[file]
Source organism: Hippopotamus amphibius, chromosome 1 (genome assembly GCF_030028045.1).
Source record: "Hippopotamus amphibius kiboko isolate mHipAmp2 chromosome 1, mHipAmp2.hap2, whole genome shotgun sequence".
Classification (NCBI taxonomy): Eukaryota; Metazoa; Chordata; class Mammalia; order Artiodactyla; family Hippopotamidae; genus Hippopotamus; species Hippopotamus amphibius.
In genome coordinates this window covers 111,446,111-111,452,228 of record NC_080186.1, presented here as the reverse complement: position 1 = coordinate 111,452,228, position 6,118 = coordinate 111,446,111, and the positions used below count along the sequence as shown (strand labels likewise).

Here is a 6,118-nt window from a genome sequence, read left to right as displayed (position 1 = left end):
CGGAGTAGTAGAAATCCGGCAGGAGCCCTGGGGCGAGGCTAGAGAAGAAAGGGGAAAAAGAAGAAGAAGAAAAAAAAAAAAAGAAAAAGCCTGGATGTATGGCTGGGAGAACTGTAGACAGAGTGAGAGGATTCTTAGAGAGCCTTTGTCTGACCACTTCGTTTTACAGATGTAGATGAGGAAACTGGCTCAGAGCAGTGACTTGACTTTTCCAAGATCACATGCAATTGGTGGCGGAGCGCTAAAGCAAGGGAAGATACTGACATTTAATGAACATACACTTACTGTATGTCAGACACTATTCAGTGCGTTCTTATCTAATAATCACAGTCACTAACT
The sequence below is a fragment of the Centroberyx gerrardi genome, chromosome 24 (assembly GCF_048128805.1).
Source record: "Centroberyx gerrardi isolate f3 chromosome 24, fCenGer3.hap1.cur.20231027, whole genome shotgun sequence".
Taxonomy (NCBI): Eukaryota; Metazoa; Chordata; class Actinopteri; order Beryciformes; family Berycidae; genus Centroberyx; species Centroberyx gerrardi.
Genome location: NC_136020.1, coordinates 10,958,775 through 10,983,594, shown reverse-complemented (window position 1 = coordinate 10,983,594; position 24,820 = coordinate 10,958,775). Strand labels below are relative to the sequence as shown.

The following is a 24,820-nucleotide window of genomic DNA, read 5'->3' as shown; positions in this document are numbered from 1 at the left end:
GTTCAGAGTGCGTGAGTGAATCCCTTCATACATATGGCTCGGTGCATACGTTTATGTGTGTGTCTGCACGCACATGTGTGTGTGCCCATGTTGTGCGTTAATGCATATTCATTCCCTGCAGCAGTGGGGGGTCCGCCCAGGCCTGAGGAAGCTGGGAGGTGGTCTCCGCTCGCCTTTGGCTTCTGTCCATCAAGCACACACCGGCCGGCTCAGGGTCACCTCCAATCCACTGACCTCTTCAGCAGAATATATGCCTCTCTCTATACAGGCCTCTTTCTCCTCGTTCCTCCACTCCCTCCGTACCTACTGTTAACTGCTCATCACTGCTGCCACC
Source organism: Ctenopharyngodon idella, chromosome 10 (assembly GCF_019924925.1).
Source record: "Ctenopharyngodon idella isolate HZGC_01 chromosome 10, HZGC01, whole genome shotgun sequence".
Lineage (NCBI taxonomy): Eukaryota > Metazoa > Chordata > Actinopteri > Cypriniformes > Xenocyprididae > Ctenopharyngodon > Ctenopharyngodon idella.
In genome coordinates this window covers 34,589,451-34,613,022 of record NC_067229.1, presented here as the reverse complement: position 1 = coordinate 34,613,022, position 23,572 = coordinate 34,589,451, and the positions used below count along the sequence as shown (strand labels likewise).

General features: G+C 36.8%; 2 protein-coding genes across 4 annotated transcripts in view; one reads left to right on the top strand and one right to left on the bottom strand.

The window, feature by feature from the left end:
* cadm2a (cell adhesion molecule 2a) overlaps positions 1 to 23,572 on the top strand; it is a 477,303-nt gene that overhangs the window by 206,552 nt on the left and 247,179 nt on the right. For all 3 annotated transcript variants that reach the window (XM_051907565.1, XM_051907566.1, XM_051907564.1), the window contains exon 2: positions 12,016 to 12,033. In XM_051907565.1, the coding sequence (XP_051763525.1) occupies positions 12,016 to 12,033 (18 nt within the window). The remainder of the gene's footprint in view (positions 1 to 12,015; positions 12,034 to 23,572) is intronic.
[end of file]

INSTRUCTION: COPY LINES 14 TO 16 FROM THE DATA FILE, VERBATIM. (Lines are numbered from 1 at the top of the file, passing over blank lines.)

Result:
Source record: "Ctenopharyngodon idella isolate HZGC_01 chromosome 10, HZGC01, whole genome shotgun sequence".
Lineage (NCBI taxonomy): Eukaryota > Metazoa > Chordata > Actinopteri > Cypriniformes > Xenocyprididae > Ctenopharyngodon > Ctenopharyngodon idella.
In genome coordinates this window covers 34,589,451-34,613,022 of record NC_067229.1, presented here as the reverse complement: position 1 = coordinate 34,613,022, position 23,572 = coordinate 34,589,451, and the positions used below count along the sequence as shown (strand labels likewise).